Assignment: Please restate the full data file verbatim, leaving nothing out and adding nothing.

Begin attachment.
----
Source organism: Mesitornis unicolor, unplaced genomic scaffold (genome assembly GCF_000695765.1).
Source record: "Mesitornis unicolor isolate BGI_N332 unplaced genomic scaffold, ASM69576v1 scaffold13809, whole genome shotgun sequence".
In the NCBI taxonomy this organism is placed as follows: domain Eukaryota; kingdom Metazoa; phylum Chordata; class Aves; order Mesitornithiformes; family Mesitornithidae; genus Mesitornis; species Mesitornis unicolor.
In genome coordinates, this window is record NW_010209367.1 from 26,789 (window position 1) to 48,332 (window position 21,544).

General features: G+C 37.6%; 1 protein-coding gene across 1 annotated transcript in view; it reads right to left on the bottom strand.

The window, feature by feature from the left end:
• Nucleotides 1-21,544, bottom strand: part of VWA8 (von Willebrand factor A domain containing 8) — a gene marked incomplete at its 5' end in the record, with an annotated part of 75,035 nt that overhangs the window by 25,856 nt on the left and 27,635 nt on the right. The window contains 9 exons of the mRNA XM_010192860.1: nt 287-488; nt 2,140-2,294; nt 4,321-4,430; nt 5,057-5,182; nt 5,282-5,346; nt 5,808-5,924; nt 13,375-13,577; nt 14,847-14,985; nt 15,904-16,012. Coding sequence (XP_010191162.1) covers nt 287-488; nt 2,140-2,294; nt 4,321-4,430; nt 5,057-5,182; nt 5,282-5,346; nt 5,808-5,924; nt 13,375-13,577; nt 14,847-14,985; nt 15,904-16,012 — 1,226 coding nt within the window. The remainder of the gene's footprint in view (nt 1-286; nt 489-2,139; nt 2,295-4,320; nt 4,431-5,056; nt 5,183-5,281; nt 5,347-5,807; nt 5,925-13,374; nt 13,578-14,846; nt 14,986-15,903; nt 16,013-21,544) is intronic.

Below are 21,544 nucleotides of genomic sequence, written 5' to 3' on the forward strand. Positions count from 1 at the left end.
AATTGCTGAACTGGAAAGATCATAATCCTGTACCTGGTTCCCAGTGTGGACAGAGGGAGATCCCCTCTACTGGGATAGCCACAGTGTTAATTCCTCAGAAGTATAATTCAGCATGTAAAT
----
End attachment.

Source organism: Mesitornis unicolor, unplaced genomic scaffold (genome assembly GCF_000695765.1).
Source record: "Mesitornis unicolor isolate BGI_N332 unplaced genomic scaffold, ASM69576v1 scaffold13809, whole genome shotgun sequence".
In the NCBI taxonomy this organism is placed as follows: domain Eukaryota; kingdom Metazoa; phylum Chordata; class Aves; order Mesitornithiformes; family Mesitornithidae; genus Mesitornis; species Mesitornis unicolor.
In genome coordinates, this window is record NW_010209367.1 from 26,789 (window position 1) to 48,332 (window position 21,544).

General features: G+C 37.6%; 1 protein-coding gene across 1 annotated transcript in view; it reads right to left on the bottom strand.

The window, feature by feature from the left end:
• Nucleotides 1-21,544, bottom strand: part of VWA8 (von Willebrand factor A domain containing 8) — a gene marked incomplete at its 5' end in the record, with an annotated part of 75,035 nt that overhangs the window by 25,856 nt on the left and 27,635 nt on the right. The window contains 9 exons of the mRNA XM_010192860.1: nt 287-488; nt 2,140-2,294; nt 4,321-4,430; nt 5,057-5,182; nt 5,282-5,346; nt 5,808-5,924; nt 13,375-13,577; nt 14,847-14,985; nt 15,904-16,012. Coding sequence (XP_010191162.1) covers nt 287-488; nt 2,140-2,294; nt 4,321-4,430; nt 5,057-5,182; nt 5,282-5,346; nt 5,808-5,924; nt 13,375-13,577; nt 14,847-14,985; nt 15,904-16,012 — 1,226 coding nt within the window. The remainder of the gene's footprint in view (nt 1-286; nt 489-2,139; nt 2,295-4,320; nt 4,431-5,056; nt 5,183-5,281; nt 5,347-5,807; nt 5,925-13,374; nt 13,578-14,846; nt 14,986-15,903; nt 16,013-21,544) is intronic.

Below are 21,544 nucleotides of genomic sequence, written 5' to 3' on the forward strand. Positions count from 1 at the left end.
AATTGCTGAACTGGAAAGATCATAATCCTGTACCTGGTTCCCAGTGTGGACAGAGGGAGATCCCCTCTACTGGGATAGCCACAGTGTTAATTCCTCAGAAGTATAATTCAGCATGTAAAT